Date Published: April 25, 2017
Publisher: John Wiley and Sons Inc.
Author(s): Yameng Ren, Jiao Liu, Aibin Zheng, Xiandui Dong, Peng Wang.
Continuous studies on the use of a polycyclic aromatic hydrocarbon as the central block of an organic photosensitizer have brought forth a new opportunity toward efficiency enhancement of dye‐sensitized solar cells (DSCs). In this paper, a nonacyclic aromatic hydrocarbon 9,19‐dihydrodinaphtho[3,2,1‐de:3′,2′,1′‐op]pentacene, tethered with four 4‐hexylphenyl solubilizing groups is reported. The novel chromophore 9,9‐19‐19‐tetrakis(4‐hexylphenyl)‐9,19‐dihydrodinaphtho[3,2,1‐de:3′,2′,1′‐op]pentacene is further functionalized with diarylamines and 4‐(7‐ethynylbenzo[c][1,2,5]thiadiazol‐4‐yl)benzoic acid to produce two donor–acceptor (D–A) organic photosensitizers, achieving good power conversion efficiencies up to 10.2% in DSCs.
Organic small molecules with polycyclic aromatic hydrocarbons (PAH) as the kernel segments are in general characteristic of high molar absorption coefficient, large luminescence yield, and excellent carrier mobility, triggering their extensive utilizations as light‐emitters, pigments, and optoelectronic materials.1 In recent studies, we and other groups have selected the highly emissive N‐annulated perylene (NP)2 to construct organic D–A dyes with desirable anti‐aggregation capacity,3, 4 achieving high power conversion efficiencies (PCEs) up of 13.0% without use of any coadsorbate.[[qv: 3h]] However, it should be perceived that NP is synthesized from 1‐nitroperylene, which can only be obtained from the nitration reaction of perylene at an 30% yield due to the remarkable formation of 3‐nitroperylene.[[qv: 2a,b]]
The synthetic routes to R1 and R2 are outlined in Scheme1. First, the key intermediate diethyl 2,5‐di(anthracen‐9‐yl)terephthalate (3) was prepared in good yield via the Suzuki‐Miyaura cross‐coupling of 2‐(anthracen‐9‐yl)‐4,4,5,5‐tetramethyl‐1,3,2‐dioxaborolane (1) with diethyl 2,5‐dibromoterephthalate (2), by use of the highly active phosphine ligand 2‐(2′,6′‐dimethoxybiphenyl)dicyclohexylphosphine (Sphos).9 Thereafter, we implemented a carbonyl addition reaction of 3 using (4‐hexylphenyl)magnesium bromide to acquire a bis‐tertiary alcohol intermediate, which underwent intramolecular Friedel‐Crafts cyclization with the aid of solid acid catalyst Amberlyst 15 to afford 9,9‐19‐19‐tetrakis(4‐hexylphenyl)‐9,19‐dihydrodinaphtho[3,2,1‐de:3′,2′,1′‐op]pentacene (4, THPDNP). Our DNP synthesis adopted the synthetic strategy for fluorene first proposed by Holmes and co‐workers10 Then, we performed bromination of 4 at room temperature to get a bromide, which was further cross‐coupled with bis(4‐(hexyloxy)phenyl)amine (DPA, 5)[[qv: 3a]] or bis(2′,4′‐bis(hexyloxy)‐[1,1′‐biphenyl]‐4‐yl)amine (DBPA, 6)11 via the Buchwald‐Hartwig cross‐coupling reaction to afford N,N‐bis(4‐(hexyloxy)phenyl)‐9,9,19,19‐tetrakis(4‐hexylphenyl)‐9,19‐dihydrodinaphtho[3,2,1‐de:3′,2′,1′‐op]pentacen‐5‐amine (DPA‐THPDNP, 7) or N,N‐bis(2′,4′‐bis(hexyloxy)‐[1,1′‐biphenyl]‐4‐yl)‐9,9,19,19‐tetrakis(4‐hexylphenyl)‐9,19‐dihydrodinaphtho[3,2,1‐de:3′,2′,1′‐op]pentacen‐5‐amine (DBPA‐THPDNP, 8). Subsequently, we performed mono‐bromination of 7 or 8 at room temperature to obtain a bromide, which was further cross‐coupled with butyl 4‐(7‐ethynylbenzo[c][1,2,5]thiadiazol‐4‐yl)benzoate[[qv: 3d]] using the Sonogashira reaction to produce an esterified dye precursor. Eventually, the esters were hydrolyzed with KOH as the catalyst, and the hydrolyzate were thoroughly acidified with diluted phosphoric acid aqueous solution to afford the desired dyes R1 and R2.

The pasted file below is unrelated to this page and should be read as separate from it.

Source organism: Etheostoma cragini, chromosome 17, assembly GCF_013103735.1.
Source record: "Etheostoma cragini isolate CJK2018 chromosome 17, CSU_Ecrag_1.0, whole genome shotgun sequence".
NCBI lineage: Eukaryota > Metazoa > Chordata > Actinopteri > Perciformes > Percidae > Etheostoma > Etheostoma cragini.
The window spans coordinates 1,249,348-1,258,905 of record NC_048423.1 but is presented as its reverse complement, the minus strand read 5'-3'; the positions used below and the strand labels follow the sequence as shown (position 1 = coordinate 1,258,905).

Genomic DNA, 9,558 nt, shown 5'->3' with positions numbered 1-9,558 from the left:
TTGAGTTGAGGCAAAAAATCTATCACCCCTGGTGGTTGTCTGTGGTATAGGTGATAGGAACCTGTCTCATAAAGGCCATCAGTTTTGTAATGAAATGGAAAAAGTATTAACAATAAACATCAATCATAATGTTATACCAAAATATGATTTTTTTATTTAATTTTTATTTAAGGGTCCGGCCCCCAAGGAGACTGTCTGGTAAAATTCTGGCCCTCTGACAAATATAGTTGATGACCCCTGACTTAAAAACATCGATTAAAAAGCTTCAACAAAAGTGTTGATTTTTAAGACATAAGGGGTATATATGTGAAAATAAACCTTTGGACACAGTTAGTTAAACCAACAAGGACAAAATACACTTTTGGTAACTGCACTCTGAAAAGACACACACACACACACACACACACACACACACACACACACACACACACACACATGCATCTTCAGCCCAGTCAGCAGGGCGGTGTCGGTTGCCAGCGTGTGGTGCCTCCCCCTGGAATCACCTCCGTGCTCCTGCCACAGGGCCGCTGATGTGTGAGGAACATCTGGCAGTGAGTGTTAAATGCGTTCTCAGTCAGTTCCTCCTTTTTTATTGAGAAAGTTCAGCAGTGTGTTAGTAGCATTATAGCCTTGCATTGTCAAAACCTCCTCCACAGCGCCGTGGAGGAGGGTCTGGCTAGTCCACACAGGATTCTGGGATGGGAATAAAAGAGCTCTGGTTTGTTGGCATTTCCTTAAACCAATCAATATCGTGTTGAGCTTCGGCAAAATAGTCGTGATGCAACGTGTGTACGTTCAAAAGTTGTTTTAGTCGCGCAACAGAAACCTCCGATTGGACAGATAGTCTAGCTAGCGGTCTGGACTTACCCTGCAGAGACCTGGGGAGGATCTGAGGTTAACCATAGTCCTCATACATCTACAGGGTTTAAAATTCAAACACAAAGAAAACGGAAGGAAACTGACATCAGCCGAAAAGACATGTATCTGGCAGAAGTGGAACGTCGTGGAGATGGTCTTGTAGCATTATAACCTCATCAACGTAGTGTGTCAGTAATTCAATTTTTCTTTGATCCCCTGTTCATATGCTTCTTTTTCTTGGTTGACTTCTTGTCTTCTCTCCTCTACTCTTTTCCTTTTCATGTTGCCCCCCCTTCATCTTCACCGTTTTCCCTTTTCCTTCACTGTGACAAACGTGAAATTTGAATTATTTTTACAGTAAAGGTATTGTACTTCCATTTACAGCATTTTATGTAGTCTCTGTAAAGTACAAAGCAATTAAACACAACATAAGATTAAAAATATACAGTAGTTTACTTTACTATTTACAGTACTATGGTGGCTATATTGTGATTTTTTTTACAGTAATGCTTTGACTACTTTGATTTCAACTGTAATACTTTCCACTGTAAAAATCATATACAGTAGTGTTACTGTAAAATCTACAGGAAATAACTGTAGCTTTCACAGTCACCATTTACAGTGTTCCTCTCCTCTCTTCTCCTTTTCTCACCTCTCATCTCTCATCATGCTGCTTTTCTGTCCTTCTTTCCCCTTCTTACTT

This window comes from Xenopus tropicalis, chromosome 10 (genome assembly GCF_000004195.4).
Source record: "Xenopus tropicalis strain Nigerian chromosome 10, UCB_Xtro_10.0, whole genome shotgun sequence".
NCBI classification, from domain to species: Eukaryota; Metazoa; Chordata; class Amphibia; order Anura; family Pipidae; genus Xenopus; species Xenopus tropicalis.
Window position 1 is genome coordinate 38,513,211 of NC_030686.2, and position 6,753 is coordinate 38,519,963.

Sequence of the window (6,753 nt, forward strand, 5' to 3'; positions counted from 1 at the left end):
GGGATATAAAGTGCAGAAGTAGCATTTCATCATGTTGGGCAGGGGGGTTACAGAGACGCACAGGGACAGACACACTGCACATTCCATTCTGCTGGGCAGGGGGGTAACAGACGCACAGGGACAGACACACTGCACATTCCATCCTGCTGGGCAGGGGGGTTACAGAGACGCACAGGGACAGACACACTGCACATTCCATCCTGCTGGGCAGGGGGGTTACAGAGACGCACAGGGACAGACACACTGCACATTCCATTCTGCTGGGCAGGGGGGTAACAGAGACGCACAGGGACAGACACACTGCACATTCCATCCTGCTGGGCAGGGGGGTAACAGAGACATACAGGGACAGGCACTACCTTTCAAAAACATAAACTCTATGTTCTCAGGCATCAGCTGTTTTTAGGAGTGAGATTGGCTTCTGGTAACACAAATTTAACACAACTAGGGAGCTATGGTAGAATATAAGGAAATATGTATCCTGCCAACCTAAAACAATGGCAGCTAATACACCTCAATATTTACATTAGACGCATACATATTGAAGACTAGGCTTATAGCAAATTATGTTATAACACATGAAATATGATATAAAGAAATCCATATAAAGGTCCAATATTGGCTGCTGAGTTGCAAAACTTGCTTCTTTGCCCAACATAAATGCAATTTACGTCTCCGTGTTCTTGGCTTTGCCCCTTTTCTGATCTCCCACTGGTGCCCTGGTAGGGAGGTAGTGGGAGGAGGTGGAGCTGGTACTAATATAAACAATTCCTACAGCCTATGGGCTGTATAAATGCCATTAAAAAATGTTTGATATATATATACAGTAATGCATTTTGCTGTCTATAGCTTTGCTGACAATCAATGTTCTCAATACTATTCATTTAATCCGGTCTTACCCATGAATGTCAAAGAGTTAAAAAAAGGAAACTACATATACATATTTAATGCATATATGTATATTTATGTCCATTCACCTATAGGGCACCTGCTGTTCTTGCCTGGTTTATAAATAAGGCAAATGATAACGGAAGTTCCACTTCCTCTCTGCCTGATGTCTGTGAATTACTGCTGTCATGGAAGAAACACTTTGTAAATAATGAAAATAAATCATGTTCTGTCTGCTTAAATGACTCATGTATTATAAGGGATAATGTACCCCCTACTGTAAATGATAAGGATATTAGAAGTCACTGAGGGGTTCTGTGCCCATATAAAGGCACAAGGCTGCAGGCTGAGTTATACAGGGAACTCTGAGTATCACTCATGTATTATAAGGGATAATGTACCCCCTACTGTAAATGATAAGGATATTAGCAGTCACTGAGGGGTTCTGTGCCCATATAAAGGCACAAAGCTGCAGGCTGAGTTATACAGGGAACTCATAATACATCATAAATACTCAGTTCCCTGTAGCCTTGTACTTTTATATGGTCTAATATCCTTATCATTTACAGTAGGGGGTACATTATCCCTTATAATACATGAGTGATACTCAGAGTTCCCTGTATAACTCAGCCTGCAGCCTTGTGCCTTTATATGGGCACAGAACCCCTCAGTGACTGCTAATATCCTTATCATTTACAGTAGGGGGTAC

In summary, we have synthesized two metal‐free organic dyes characteristic of a PAH, 2H‐dinaphthopentacene. Dye R2 with a bulky auxiliary diarylamine electron‐donor has reached an excellent PCE of 10.2% under the AM1.5G full sunlight, owing to the effectively attenuated interfacial charge recombination and a significantly improved photovoltage. Our work should encourage further molecular engineering of anthracene‐based dyes and stimulate active explorations of polycyclic optoelectronic materials with anthracene as the basic building block in other fields.
Materials: LiTFSI, EMITFSI, DMFc, Fc, TBP, tris(dibenzylideneacetone)dipalladium (Pd2(dba)3), [1,1′‐bis(diphenylphosphino)ferrocene]dichloropalladium(II) (Pd(dppf)Cl2), palladium(II) acetate (Pd(OAc)2), 2‐dicyclohexylphosphino‐2′,6′‐dimethoxybiphenyl (Sphos), tris(1,1‐dimethylethyl)phosphine (P(t‐Bu)3), N‐bromosuccinimide (NBS), (triisopropylsilyl)acetylene, sodium tert‐butoxide (NaOt‐Bu), potassium hydroxide (KOH), potassium phosphate (K3PO4), diethyl 2,5‐dibromoterephthalate, 4,4,4′,4′,5,5,5′,5′‐octamethyl‐2,2′‐bi(1,3,2‐dioxaborolane), and cesium carbonate (Cs2CO3) were purchased from Sigma‐Aldrich and used without further purification. Toluene, THF, dioxane, diisopropylamine, acetonitrile, ethanol, and chloroform were dried and distilled before use. (4‐Hexylphenyl)magnesium bromide19 was synthesized according to the literature procedure. Other chemicals were purchased and used without further purification. The synthetic routes to R1 and R2 are illustrated in Scheme 1 and preparation details are described as follows.
The authors declare no conflict of interest.